Would I wake up if a lion was attacking? I'd lose one or two legs before I even woke. And that's my type of sleep. My daughter has a different type, each of my daughters, three daughters, have very different sleep types. And my wife will wake at any sound, any time through the night. Why would that be? And why do we all make it through? Because as a group, that probably served us somewhere in the past, but right at the moment, it makes it very difficult.

And again, that threat response, that suggestion that a mother always, until their children are grown up, has great evolutionary advantages. The babies will make it better if mum is oversensitive to threat rather than under-sensitive to threat. Men, in evolutionary terms, are absolutely sacrificeable after the last insemination that they did. In fact, it's preferable for them not to be there because they don't consume resources. And as my daughter said...

Andrew: But they do protect.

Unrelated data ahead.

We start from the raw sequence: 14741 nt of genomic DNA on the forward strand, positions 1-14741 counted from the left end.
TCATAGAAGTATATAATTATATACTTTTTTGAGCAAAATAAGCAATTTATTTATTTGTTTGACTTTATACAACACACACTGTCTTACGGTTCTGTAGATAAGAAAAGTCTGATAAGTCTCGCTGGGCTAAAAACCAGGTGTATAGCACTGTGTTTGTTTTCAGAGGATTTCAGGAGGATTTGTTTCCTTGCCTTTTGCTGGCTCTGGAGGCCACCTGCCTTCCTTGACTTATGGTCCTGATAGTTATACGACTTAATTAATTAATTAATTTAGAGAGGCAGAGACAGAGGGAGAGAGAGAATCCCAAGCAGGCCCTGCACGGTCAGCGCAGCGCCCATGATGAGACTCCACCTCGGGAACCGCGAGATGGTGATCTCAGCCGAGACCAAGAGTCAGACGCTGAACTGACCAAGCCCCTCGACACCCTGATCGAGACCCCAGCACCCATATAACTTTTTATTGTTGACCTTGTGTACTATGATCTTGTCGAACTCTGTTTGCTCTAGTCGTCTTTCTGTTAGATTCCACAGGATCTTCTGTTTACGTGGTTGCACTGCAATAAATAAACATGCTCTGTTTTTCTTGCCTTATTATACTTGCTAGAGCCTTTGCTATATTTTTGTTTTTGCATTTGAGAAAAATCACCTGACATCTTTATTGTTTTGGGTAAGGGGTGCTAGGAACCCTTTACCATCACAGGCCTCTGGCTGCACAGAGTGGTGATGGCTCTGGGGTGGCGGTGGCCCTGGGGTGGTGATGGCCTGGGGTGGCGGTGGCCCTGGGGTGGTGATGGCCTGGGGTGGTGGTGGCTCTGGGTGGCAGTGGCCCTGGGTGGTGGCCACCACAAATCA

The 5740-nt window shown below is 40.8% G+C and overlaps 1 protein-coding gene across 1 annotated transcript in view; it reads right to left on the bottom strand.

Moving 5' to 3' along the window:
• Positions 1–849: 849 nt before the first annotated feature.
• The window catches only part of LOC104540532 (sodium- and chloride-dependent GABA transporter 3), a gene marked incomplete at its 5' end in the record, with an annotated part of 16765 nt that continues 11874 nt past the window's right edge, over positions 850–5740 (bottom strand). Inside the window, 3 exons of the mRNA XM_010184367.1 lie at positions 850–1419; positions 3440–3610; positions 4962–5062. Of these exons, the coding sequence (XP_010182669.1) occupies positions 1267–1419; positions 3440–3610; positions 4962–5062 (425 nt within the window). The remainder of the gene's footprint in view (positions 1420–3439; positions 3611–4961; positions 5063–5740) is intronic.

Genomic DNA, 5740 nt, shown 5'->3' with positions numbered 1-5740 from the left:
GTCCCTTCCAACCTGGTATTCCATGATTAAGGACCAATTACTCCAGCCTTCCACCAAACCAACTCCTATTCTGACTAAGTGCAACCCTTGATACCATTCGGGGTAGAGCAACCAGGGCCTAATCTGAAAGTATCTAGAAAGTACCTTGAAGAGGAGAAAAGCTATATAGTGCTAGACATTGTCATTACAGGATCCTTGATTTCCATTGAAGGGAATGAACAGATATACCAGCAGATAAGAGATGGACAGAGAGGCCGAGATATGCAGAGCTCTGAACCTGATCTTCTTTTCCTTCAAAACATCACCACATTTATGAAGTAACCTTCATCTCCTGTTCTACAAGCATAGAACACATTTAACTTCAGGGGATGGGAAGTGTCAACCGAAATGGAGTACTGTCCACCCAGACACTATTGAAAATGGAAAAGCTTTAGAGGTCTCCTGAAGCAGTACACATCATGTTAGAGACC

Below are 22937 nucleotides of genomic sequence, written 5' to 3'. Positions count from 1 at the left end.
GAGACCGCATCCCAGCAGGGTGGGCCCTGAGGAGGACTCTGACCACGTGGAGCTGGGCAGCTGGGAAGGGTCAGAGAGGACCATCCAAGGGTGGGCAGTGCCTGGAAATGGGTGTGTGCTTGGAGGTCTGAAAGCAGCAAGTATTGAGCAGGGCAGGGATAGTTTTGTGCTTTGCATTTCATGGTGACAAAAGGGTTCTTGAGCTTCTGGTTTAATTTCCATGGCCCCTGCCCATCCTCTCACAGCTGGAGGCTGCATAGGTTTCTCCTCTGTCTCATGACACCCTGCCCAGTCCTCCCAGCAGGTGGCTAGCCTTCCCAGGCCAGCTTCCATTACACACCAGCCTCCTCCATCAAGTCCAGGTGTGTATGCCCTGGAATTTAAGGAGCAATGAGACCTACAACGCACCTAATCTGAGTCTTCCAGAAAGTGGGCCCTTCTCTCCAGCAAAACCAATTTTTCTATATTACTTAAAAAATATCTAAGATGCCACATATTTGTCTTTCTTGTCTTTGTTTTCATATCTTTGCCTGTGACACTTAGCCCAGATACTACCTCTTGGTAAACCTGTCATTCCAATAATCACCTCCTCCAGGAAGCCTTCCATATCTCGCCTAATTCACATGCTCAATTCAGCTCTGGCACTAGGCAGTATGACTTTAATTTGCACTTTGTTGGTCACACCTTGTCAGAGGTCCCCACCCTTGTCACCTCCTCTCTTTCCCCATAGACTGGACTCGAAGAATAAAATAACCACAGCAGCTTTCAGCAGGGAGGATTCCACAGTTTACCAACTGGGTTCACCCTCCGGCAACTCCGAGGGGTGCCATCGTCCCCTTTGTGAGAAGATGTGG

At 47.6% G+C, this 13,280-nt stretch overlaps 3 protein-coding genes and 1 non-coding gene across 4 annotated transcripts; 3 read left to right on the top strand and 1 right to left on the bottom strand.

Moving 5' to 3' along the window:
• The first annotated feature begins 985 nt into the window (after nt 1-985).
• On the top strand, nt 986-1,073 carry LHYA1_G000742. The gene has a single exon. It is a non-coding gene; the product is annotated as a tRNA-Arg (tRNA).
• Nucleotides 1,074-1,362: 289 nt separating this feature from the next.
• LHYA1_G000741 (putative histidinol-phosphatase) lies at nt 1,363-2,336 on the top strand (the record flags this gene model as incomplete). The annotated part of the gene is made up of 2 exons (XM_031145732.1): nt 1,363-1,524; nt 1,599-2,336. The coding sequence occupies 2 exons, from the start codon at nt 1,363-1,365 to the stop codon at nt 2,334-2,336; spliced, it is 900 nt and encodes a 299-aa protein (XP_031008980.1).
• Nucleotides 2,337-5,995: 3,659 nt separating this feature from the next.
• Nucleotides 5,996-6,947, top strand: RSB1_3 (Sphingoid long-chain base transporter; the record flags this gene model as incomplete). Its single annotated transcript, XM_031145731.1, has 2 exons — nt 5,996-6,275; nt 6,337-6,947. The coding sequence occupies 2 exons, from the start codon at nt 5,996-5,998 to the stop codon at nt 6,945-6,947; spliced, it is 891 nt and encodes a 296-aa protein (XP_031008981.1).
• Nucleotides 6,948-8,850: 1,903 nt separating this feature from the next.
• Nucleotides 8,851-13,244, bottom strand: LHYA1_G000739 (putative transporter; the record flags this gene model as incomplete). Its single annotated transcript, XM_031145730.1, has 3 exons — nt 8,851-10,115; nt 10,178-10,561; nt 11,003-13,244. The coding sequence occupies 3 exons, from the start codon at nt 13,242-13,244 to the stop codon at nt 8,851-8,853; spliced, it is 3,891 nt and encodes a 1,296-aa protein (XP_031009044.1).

Mark: They might, but younger men that are coming through protect even better.

Andrew: Well, we’re talking from an evolutionary viewpoint here.

Mark: So, I don't know that all 60-year-olds... I'm not even going to go down that path. I'm not sure at what age we become useless, but I'm pretty sure it's before 60 in evolutionary terms. 

Mothers at age 50 still have children or can have children that are in their teenage years and need that protection. So, again, the evolutionary narrative is, males went out and killed things and got into risky situations, went to war, in order to eliminate males…

Andrew: Just as lions do, yeah.